Rehoboth pipe extension to cost city $200,000

Corps to begin stormwater work before spring
Rehoboth Beach officials unanimously approved contributing $200,000 to put permanent extensions on the stormwater outfall pipe at Rehoboth Avenue. Several stormwater outfall pipes were buried during February's beach replenishment project, and the U.S. Army Corps of Engineers has had an excavator on-site all year to clear the pipes at low tide. BY RYAN MAVITY
December 4, 2012

Rehoboth Beach officials unanimously approved spending $200,000 in city funds to extend the stormwater outfall pipe at Rehoboth Avenue.

The city commissioners voted to fund the project at a hastily called Dec. 3 special meeting. The U.S. Army Corps of Engineers requested the funds from city officials Nov. 29 and asked for a response by the end of the day Dec. 3. The corps plans to begin negotiating a cost to extend three stormwater outfall pipes Tuesday, Dec. 4.

Mayor Sam Cooper said the original project contractor, Great Lakes Dredge and Dock, which did the February beach replenishment, offered a bid that was too high. The corps is now negotiating with New Jersey-based contractor Reilly Construction.

Problems with the outfall pipes date back to the beach replenishment project. In building a wider beach better able to resist storms, the corps pumped so much sand on the beach that it buried existing stormwater outfalls along the shoreline at Maryland, Rehoboth, Delaware and Olive avenues and Laurel Street.

The corps had anticipated the sand in the clogged outfalls to erode naturally, which happened at Maryland and Olive avenues. However, the outfalls at Rehoboth Avenue, Laurel Street and Delaware Avenue did not erode like the corps thought they would; as a result, an excavator has been on-site since the summer to clear the outfalls during low tides on weekdays.

Tony Pratt, administrator of the Shoreline and Waterway Division of the Department of Natural Resources and Environmental Control, said since the 2005 beach replenishment project, the corps redesigned the beach, building it wider than it had previously. He said the corps plans to continue using the wider beach template, so future beach fill projects would again clog the pipes, unless the pipes are extended.

It is unclear who actually owns the outfall pipes; Cooper said he is approaching the extension project as a three-way partnership between the corps, DNREC and the city. He said during the 2005 beach replenishment, the city had chipped in $450,000 to refurbish the outfall pipes, with DNREC paying for the rest as part of its share of the beach replenishment. Nothing was ever put in writing as to who was ultimately responsible for the maintenance of the pipes, Cooper said.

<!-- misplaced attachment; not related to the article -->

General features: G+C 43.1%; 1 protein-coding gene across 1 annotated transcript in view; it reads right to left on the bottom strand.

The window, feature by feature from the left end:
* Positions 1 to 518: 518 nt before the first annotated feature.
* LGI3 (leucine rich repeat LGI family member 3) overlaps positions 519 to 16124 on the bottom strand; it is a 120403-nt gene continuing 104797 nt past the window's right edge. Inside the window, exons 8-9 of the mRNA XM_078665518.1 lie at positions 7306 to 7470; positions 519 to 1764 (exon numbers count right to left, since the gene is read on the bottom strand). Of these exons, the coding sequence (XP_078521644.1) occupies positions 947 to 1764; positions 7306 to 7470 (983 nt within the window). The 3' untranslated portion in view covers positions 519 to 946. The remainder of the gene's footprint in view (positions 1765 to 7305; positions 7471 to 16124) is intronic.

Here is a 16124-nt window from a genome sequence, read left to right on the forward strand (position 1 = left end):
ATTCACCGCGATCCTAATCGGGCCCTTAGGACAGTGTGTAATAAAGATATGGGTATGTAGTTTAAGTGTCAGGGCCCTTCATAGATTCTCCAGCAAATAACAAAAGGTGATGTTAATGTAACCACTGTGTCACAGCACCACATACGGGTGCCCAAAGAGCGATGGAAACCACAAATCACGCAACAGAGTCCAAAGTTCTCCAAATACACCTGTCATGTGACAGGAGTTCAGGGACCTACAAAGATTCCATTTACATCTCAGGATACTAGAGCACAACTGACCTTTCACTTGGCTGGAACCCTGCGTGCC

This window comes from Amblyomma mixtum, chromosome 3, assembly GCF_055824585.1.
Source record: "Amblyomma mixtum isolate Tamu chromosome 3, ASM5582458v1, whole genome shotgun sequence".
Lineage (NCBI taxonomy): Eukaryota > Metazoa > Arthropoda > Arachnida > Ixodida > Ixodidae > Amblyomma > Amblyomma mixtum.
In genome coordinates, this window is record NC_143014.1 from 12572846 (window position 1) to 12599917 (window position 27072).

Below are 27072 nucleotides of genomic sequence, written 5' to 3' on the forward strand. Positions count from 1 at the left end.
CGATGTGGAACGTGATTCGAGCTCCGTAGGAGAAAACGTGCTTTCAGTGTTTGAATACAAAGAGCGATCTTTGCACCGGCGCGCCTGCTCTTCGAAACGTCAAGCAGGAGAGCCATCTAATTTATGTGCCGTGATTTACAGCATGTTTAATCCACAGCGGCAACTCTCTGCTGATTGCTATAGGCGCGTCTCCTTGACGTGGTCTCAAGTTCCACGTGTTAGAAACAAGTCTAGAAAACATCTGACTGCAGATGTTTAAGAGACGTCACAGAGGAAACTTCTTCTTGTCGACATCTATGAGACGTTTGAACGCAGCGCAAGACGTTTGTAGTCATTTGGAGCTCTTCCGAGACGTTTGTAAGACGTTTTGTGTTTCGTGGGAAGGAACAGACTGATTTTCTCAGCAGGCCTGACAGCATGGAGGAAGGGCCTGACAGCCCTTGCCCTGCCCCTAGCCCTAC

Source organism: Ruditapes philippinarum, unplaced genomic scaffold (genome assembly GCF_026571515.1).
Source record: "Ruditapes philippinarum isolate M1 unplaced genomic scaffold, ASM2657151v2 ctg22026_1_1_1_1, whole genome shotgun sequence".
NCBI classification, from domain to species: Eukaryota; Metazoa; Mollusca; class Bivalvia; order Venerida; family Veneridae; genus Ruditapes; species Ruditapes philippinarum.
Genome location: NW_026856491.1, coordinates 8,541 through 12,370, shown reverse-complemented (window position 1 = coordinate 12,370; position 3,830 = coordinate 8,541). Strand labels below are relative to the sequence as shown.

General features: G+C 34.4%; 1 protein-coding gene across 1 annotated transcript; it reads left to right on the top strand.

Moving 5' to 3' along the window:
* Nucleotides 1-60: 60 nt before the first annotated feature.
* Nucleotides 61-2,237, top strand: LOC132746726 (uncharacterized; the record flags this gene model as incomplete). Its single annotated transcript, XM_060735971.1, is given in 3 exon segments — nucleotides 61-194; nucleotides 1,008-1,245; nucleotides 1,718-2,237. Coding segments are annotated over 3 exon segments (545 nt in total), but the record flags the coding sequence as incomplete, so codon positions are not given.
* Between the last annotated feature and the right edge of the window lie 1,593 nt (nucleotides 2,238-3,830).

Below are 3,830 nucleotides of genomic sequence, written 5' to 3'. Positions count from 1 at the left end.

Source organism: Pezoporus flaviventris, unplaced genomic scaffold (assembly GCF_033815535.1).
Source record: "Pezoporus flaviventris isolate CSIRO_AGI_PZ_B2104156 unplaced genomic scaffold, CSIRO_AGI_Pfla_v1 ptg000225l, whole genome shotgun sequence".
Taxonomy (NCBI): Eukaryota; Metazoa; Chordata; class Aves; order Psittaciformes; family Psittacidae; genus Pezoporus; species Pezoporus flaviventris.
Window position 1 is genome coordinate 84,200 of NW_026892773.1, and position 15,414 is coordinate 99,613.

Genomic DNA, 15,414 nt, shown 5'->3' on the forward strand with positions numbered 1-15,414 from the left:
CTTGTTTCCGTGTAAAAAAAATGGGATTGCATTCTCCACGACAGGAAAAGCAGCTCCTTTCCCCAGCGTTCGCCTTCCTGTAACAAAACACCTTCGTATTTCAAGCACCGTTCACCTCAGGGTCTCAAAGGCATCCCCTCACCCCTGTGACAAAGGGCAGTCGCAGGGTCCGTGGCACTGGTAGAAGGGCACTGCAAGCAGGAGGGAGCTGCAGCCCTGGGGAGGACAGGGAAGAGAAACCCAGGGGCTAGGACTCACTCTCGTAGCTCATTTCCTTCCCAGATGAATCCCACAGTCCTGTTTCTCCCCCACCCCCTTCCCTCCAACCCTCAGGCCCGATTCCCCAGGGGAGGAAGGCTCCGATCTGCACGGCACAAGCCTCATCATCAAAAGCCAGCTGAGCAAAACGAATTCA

Cooper said while the corps made a mistake in clogging the outfalls, the project as a whole worked to the city's benefit because the wider beach provided better protection from the storm surge of Hurricane Sandy.

Cooper said the original plan was for the project to be funded jointly by the corps and DNREC. However, he said, the corps was $200,000 short, and if city officials did not contribute the money, the corps would not extend the Rehoboth Avenue pipe.

Steve Rochette, spokesman for the corps, said Rehoboth was told the outfall at Rehoboth Avenue is currently draining, but the city was given the option to fund the extension of that outfall to ensure future beach replenishment projects would not be limited by the length of the outfall pipes.

Cooper said the corps told him that $200,000 was the limit of the city’s liability. Pratt said if anything the $200,000 number could go down depending on what the corps negotiates with Reilly Construction.

Commissioner Bill Sargent asked whether the city could hold out and negotiate a lower price on its own.

Commissioner Stan Mills answered, “We’ve already gotten free engineering costs from the Army Corps. We’re going to save on mobilization costs. I would say likely it (costs) could go up dramatically.”

Mills said by not funding its end of the Rehoboth Avenue outfall extensions, the city could be restricting the corps’ future beach renourishment efforts.

There is no dollar figure attached to the total cost of the project at this point, although Cooper said the estimate is more than $800,000. The city has not yet determined exactly where the $200,000 will come from, although Cooper said the city has enough money in the budget.

Rochette said extensions at Rehoboth Avenue, Laurel Street and Delaware Avenue would help the outfalls withstand wave action. The corps and DNREC are sharing the cost of the Laurel Street and Delaware Avenue pipes, with the corps paying 65 percent and DNREC paying 35 percent.

Rehoboth Avenue and Laurel Street outfalls will be extended 18 feet, while the Delaware Avenue outfall will be extended 36 feet. Rochette said Delaware Avenue is deeper than the other outfalls and requires a longer extension to keep it unclogged

The Delaware Avenue pipe has been the most problematic of the three. Stormwater from Wilmington, Delaware and Brooklyn avenues flow into the pipe that runs into the ocean at Delaware. Cooper said the Delaware Avenue pipe is so low in the ground it covers over faster than the other pipes. Clogging at the Delaware Avenue pipe has twice been the source of flooding issues: once after an Aug. 25 storm and again during Sandy.

Pratt said there is no timetable for work to start, but said the corps wanted to start as soon as possible. He said work on the extensions would probably not begin until spring at the earliest, with the fall being a more likely time. Rochette said actual work would not start until early this winter due to required lead times for material delivery.

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